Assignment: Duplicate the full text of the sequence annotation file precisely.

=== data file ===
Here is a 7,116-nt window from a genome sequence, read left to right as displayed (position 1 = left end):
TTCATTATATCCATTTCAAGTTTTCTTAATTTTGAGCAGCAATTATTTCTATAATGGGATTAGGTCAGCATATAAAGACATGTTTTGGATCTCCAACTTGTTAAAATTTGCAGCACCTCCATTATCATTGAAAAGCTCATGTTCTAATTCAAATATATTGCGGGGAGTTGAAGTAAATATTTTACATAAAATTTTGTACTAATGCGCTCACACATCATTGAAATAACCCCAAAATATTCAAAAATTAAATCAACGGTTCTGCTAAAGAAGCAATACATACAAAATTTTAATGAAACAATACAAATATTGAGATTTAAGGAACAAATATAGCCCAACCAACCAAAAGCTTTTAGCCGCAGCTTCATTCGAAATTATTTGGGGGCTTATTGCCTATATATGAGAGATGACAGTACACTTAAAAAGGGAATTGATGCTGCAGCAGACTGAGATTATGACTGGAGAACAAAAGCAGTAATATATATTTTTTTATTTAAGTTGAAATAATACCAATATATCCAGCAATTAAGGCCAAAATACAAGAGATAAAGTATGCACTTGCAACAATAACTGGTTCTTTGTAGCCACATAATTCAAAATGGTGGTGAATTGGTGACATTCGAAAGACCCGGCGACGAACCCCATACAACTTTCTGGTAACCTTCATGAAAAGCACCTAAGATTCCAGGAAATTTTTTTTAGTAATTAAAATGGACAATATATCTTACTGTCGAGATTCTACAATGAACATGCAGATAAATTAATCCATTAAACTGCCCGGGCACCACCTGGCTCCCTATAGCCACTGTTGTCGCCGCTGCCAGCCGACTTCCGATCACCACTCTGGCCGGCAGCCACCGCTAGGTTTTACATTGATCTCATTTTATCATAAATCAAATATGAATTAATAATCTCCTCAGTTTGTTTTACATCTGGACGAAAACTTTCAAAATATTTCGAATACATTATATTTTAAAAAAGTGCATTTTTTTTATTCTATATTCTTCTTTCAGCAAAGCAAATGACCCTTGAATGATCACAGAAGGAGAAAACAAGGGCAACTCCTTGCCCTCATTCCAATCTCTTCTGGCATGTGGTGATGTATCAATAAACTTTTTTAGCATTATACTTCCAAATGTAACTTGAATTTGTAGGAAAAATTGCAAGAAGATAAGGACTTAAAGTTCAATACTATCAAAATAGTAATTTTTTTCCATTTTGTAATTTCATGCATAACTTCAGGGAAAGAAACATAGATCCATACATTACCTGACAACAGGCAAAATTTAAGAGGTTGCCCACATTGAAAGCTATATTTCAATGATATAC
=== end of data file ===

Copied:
Here is a 7,116-nt window from a genome sequence, read left to right as displayed (position 1 = left end):
TTCATTATATCCATTTCAAGTTTTCTTAATTTTGAGCAGCAATTATTTCTATAATGGGATTAGGTCAGCATATAAAGACATGTTTTGGATCTCCAACTTGTTAAAATTTGCAGCACCTCCATTATCATTGAAAAGCTCATGTTCTAATTCAAATATATTGCGGGGAGTTGAAGTAAATATTTTACATAAAATTTTGTACTAATGCGCTCACACATCATTGAAATAACCCCAAAATATTCAAAAATTAAATCAACGGTTCTGCTAAAGAAGCAATACATACAAAATTTTAATGAAACAATACAAATATTGAGATTTAAGGAACAAATATAGCCCAACCAACCAAAAGCTTTTAGCCGCAGCTTCATTCGAAATTATTTGGGGGCTTATTGCCTATATATGAGAGATGACAGTACACTTAAAAAGGGAATTGATGCTGCAGCAGACTGAGATTATGACTGGAGAACAAAAGCAGTAATATATATTTTTTTATTTAAGTTGAAATAATACCAATATATCCAGCAATTAAGGCCAAAATACAAGAGATAAAGTATGCACTTGCAACAATAACTGGTTCTTTGTAGCCACATAATTCAAAATGGTGGTGAATTGGTGACATTCGAAAGACCCGGCGACGAACCCCATACAACTTTCTGGTAACCTTCATGAAAAGCACCTAAGATTCCAGGAAATTTTTTTTAGTAATTAAAATGGACAATATATCTTACTGTCGAGATTCTACAATGAACATGCAGATAAATTAATCCATTAAACTGCCCGGGCACCACCTGGCTCCCTATAGCCACTGTTGTCGCCGCTGCCAGCCGACTTCCGATCACCACTCTGGCCGGCAGCCACCGCTAGGTTTTACATTGATCTCATTTTATCATAAATCAAATATGAATTAATAATCTCCTCAGTTTGTTTTACATCTGGACGAAAACTTTCAAAATATTTCGAATACATTATATTTTAAAAAAGTGCATTTTTTTTATTCTATATTCTTCTTTCAGCAAAGCAAATGACCCTTGAATGATCACAGAAGGAGAAAACAAGGGCAACTCCTTGCCCTCATTCCAATCTCTTCTGGCATGTGGTGATGTATCAATAAACTTTTTTAGCATTATACTTCCAAATGTAACTTGAATTTGTAGGAAAAATTGCAAGAAGATAAGGACTTAAAGTTCAATACTATCAAAATAGTAATTTTTTTCCATTTTGTAATTTCATGCATAACTTCAGGGAAAGAAACATAGATCCATACATTACCTGACAACAGGCAAAATTTAAGAGGTTGCCCACATTGAAAGCTATATTTCAATGATATAC